The Barter

The Barter by Siobhan Adcock

 

I could not put down this creepy ghost story. The narrative is split between two mothers, one in the present, and one about 100 years ago (who becomes the ghost). I related so hard to Bridget, the contemporary stay-at-home mom: the subtle competition with her mom friends, the mindlessness and boredom, her fierce protectiveness toward her baby daughter. ‘Mommy wars’ tension seethes underneath every interaction she has with another woman, including her own mother. Rebecca, the turn of the century farm wife, was somewhat stranger. Through the stories of her older relative, Frau, mythical/fairy tale elements enter the story and lead directly to its horror. The title comes from Rebecca’s birth: while in labor, her mother was asked if she would trade an hour of her life, and an hour of her daughter’s, for both their survival. Of course, there’s a catch. Both Rebecca and Bridget have significant marriage problems. Bridget’s are fairly typical: her husband works too much and is never home, they don’t appreciate each other or connect as they used to. I found it harder to relate to the Rebecca’s marriage issues because they’re caused by extreme sexual repression and the husband’s complete refusal to engage in honest discussion. This is the kind of book I’m not sure I’ll be able to get out of my head. The feeling of being stalked and watched in your own house, of your child not being safe–that is real terror.

Roxane Gay

I got to see Roxane Gay last night and she was delightful and hilarious. The entire crowd really enjoyed her sense of humor. Some topics she covered: HGTV’s Tiny Houses, online trolls, Beyonce, Outlander recaps, and writing about trauma. She said she thinks of herself primarily as a fiction writer, though she is more well known for her opinion writing and personal essays. She discussed the writer’s conflict between wanting to be seen and understood, and wanting to be invisible, and the way that writing is always misunderstood. Once an audience question got her started trashing the president, she had a hard time stopping, understandably. As a mom of two toddler boys, I deeply sympathize with her wish for “a year of male silence.” Her favorite book is The Age of Innocence by Edith Wharton–a book with an ending that blew me away. Two lines I found motivating and inspiring as a writer: “things that intimidate me are the things that I find most intellectually satisfying,” and  “do something no one else is doing.”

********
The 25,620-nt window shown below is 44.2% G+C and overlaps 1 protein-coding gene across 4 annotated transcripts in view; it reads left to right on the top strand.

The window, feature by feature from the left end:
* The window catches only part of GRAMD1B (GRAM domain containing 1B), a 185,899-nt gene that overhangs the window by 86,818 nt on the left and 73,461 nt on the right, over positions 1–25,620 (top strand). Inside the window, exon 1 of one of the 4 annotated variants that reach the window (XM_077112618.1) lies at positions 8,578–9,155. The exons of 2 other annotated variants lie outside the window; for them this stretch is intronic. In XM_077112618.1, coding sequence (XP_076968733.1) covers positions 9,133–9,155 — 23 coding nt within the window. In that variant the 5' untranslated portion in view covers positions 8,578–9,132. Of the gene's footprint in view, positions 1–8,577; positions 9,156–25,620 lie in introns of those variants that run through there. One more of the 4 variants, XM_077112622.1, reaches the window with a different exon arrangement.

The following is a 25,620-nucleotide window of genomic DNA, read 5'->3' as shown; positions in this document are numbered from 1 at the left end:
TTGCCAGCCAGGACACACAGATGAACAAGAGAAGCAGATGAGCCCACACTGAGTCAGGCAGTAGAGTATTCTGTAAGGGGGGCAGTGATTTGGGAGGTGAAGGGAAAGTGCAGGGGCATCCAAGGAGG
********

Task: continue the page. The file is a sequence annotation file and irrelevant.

She’s finishing her book tour to promote her memoir, Hunger. I read the first 100 pages or so while waiting, and it’s incredible. I knew some of the bare bones of her harrowing personal story from reading Bad Feminist, but here it’s really raw, the focus of an entire book rather than a shorter piece. Her voice is one that’s so necessary in the sphere of fat acceptance, which too often is limited to the idea of accepting size 12 bodies. I’m looking forward to finishing the book, and hoping to get into her fiction soon as well!

Better Than Before

Better Than Before: Mastering the Habits of Our Everyday Lives by Gretchen Rubin

This book is about habit formation and what it takes to adopt and maintain good habits, and break bad habits and keep from relapsing. I found it incredibly useful. Rubin talks at length about how people’s different tendencies and personalities should change their approaches to habits. She breaks people into four groups in regards to how they approach habits and expectations from self and others: 1) Upholders, who like to follow rules, 2) Obligers, who follow through on commitments to others but not to themselves, 3) Questioners, who only do things that they can see a good reason for, and 4) Rebels, who resist all habits and expectations on principle. In habit formation, the name of the game seems to be self-knowledge: know yourself so that you can choose the strategies most likely to work for you. Rubin lays out all the tools you’d need to do that. I’m mostly an Upholder, which means that Rubin did not have to sell the notion of habits to me; I was already on board. When you have a good habit, that means you don’t have to think about doing the right thing, you just do it automatically, saving your willpower for tackling other problems.